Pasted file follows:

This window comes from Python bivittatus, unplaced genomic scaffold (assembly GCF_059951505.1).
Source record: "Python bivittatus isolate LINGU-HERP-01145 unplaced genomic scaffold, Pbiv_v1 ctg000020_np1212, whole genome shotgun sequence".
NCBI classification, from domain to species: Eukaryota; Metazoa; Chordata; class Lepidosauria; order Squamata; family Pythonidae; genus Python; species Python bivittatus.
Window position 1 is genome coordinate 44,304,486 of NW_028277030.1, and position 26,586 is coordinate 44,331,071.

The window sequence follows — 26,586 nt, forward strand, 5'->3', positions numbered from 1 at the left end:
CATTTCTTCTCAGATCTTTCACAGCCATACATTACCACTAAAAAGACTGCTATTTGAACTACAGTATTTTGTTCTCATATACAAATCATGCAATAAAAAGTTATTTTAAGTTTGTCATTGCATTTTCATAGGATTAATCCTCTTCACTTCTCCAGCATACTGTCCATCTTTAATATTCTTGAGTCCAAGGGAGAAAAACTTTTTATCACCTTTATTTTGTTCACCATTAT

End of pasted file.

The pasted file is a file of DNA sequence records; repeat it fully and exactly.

This window comes from Python bivittatus, unplaced genomic scaffold (assembly GCF_059951505.1).
Source record: "Python bivittatus isolate LINGU-HERP-01145 unplaced genomic scaffold, Pbiv_v1 ctg000020_np1212, whole genome shotgun sequence".
NCBI classification, from domain to species: Eukaryota; Metazoa; Chordata; class Lepidosauria; order Squamata; family Pythonidae; genus Python; species Python bivittatus.
Window position 1 is genome coordinate 44,304,486 of NW_028277030.1, and position 26,586 is coordinate 44,331,071.

The window sequence follows — 26,586 nt, forward strand, 5'->3', positions numbered from 1 at the left end:
CATTTCTTCTCAGATCTTTCACAGCCATACATTACCACTAAAAAGACTGCTATTTGAACTACAGTATTTTGTTCTCATATACAAATCATGCAATAAAAAGTTATTTTAAGTTTGTCATTGCATTTTCATAGGATTAATCCTCTTCACTTCTCCAGCATACTGTCCATCTTTAATATTCTTGAGTCCAAGGGAGAAAAACTTTTTATCACCTTTATTTTGTTCACCATTAT